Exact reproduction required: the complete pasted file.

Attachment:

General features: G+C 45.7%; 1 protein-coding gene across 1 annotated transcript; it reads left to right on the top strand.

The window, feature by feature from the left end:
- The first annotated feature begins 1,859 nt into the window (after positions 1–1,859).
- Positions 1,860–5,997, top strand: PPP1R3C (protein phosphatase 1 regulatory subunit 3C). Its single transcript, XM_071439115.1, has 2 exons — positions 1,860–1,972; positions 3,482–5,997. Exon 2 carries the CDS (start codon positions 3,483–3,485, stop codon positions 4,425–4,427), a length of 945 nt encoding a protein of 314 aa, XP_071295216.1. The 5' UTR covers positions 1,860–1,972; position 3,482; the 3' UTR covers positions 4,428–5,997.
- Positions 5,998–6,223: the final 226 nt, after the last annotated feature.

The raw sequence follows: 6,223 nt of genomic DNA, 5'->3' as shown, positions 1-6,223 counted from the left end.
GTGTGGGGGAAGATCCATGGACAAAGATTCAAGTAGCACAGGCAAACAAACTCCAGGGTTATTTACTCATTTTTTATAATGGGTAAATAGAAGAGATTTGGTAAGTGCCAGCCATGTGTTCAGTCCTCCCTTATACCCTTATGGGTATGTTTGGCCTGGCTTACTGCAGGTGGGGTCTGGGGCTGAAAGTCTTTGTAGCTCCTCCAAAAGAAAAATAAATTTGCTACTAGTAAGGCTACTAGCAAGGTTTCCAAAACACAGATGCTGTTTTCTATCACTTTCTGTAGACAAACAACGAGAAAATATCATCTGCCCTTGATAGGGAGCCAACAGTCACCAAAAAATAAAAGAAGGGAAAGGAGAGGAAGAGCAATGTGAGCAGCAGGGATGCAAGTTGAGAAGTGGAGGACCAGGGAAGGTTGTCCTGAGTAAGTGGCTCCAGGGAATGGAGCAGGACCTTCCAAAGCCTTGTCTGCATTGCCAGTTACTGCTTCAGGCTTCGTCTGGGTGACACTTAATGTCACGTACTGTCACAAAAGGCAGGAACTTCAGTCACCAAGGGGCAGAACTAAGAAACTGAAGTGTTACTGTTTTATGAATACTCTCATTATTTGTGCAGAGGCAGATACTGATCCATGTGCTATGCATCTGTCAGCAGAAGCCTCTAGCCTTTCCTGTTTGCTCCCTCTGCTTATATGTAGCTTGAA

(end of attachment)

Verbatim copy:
General features: G+C 45.7%; 1 protein-coding gene across 1 annotated transcript; it reads left to right on the top strand.

The window, feature by feature from the left end:
- The first annotated feature begins 1,859 nt into the window (after positions 1–1,859).
- Positions 1,860–5,997, top strand: PPP1R3C (protein phosphatase 1 regulatory subunit 3C). Its single transcript, XM_071439115.1, has 2 exons — positions 1,860–1,972; positions 3,482–5,997. Exon 2 carries the CDS (start codon positions 3,483–3,485, stop codon positions 4,425–4,427), a length of 945 nt encoding a protein of 314 aa, XP_071295216.1. The 5' UTR covers positions 1,860–1,972; position 3,482; the 3' UTR covers positions 4,428–5,997.
- Positions 5,998–6,223: the final 226 nt, after the last annotated feature.

The raw sequence follows: 6,223 nt of genomic DNA, 5'->3' as shown, positions 1-6,223 counted from the left end.
GTGTGGGGGAAGATCCATGGACAAAGATTCAAGTAGCACAGGCAAACAAACTCCAGGGTTATTTACTCATTTTTTATAATGGGTAAATAGAAGAGATTTGGTAAGTGCCAGCCATGTGTTCAGTCCTCCCTTATACCCTTATGGGTATGTTTGGCCTGGCTTACTGCAGGTGGGGTCTGGGGCTGAAAGTCTTTGTAGCTCCTCCAAAAGAAAAATAAATTTGCTACTAGTAAGGCTACTAGCAAGGTTTCCAAAACACAGATGCTGTTTTCTATCACTTTCTGTAGACAAACAACGAGAAAATATCATCTGCCCTTGATAGGGAGCCAACAGTCACCAAAAAATAAAAGAAGGGAAAGGAGAGGAAGAGCAATGTGAGCAGCAGGGATGCAAGTTGAGAAGTGGAGGACCAGGGAAGGTTGTCCTGAGTAAGTGGCTCCAGGGAATGGAGCAGGACCTTCCAAAGCCTTGTCTGCATTGCCAGTTACTGCTTCAGGCTTCGTCTGGGTGACACTTAATGTCACGTACTGTCACAAAAGGCAGGAACTTCAGTCACCAAGGGGCAGAACTAAGAAACTGAAGTGTTACTGTTTTATGAATACTCTCATTATTTGTGCAGAGGCAGATACTGATCCATGTGCTATGCATCTGTCAGCAGAAGCCTCTAGCCTTTCCTGTTTGCTCCCTCTGCTTATATGTAGCTTGAA